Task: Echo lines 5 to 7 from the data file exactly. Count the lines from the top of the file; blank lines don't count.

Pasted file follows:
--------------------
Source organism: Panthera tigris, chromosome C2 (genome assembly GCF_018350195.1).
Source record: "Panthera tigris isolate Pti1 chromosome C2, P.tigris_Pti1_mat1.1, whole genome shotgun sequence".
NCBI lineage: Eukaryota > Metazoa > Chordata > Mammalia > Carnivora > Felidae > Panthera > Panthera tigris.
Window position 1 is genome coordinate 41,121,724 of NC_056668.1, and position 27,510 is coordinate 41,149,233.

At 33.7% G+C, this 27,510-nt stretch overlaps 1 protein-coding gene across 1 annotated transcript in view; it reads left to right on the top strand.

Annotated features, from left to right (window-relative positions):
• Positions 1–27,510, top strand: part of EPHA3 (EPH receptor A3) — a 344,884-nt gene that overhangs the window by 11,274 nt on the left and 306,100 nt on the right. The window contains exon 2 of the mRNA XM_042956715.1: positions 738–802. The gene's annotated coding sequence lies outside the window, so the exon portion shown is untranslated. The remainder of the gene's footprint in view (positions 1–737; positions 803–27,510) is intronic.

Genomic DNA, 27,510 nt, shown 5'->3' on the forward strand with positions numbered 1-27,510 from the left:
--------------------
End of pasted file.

At 33.7% G+C, this 27,510-nt stretch overlaps 1 protein-coding gene across 1 annotated transcript in view; it reads left to right on the top strand.

Annotated features, from left to right (window-relative positions):
• Positions 1–27,510, top strand: part of EPHA3 (EPH receptor A3) — a 344,884-nt gene that overhangs the window by 11,274 nt on the left and 306,100 nt on the right. The window contains exon 2 of the mRNA XM_042956715.1: positions 738–802. The gene's annotated coding sequence lies outside the window, so the exon portion shown is untranslated. The remainder of the gene's footprint in view (positions 1–737; positions 803–27,510) is intronic.